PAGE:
The devaluing comes to resellers – they feel a lot of people will forego spending $20k acquiring “mycasino.com” and spend $20 acquiring “my.casino”, although if .com remains the #1 extension then it’s value is maintained. A lot depends how the search engines treat the new extensions. If they go the way of “.info” or “.biz” then they will be low value, short term at least. If Google decides to give them weighting then their value will rise.

ICANN stated the best TLD’s may be auctioned to the highest bidder. But that’s the TLD. Doesn’t concern us. Then depends how much the TLD owner wants to sell each domain for. And they will need to be competitive as there are potentially many options for users.

aleph answered 1 year ago
Applications Fees will cost be between $100,000 – $500,000 NON-

REFUNDABLE.

You must prove technical competence to run the registry which some estimate

can run into millions. This is designed for Big Corporations.

The internet is being catalogued and sold to Big Money interests.

All the domains in the new TLD can be kept, sold at whatever price

the owner pleases or rented. The best TLDs will be auctioned to the highest

bidder. Good luck with your application.

:rolleyes:

Dominique answered 1 year ago
I think so too, I think you are buying the rights to the .whatever , and most people will resell the resulting domains like a registrar.

answered 1 year ago

The new domains could cost as much as $100,000 to register, and will require a large amount of recourses to maintain.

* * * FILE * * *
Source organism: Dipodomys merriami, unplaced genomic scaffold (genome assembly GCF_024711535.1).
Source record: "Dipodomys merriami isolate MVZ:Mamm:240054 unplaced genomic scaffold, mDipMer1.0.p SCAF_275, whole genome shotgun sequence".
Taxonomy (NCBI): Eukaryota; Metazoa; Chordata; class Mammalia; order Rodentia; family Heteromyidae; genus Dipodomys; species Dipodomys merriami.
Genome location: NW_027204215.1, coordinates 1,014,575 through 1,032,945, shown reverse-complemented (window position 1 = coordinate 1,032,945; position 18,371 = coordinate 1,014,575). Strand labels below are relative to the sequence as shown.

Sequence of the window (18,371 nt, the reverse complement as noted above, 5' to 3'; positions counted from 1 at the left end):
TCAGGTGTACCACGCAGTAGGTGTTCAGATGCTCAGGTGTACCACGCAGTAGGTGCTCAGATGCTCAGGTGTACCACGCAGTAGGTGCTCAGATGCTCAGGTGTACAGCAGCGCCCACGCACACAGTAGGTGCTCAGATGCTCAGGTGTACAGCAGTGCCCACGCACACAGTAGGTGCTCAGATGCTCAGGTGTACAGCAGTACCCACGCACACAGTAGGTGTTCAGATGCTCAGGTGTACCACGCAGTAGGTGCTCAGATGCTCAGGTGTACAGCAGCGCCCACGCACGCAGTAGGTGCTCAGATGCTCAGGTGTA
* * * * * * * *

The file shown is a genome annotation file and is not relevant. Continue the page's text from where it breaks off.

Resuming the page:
Re-reading this, I think whoever wrote this has got confused. I think he/she is referring to running the TLD for the .anything itself. The BBC has an article on it at http://news.bbc.co.uk/1/hi/technology/7475986.stm and I think there’s a similar misconception because in there it says:

However, the cost of setting up a domain – at least initially – will be an expensive business.

and…

Individuals will be able to register a domain based on their own name, for example, as long as they can show a “business plan and technical capacity“.

Setting up“…”Technical capacity“? To have a domain name? No way. They are referring to the registrar who sets up and sells the TLD IMO.

Anonymous answered 1 year ago
sorry if I sounded too strong. if it was … it wasn’t aimed at you Simmo, … I am still reelin’ from this news as I don’t see a whole lot of good to come from it but I sure see a whole lot of possible bad coming from it.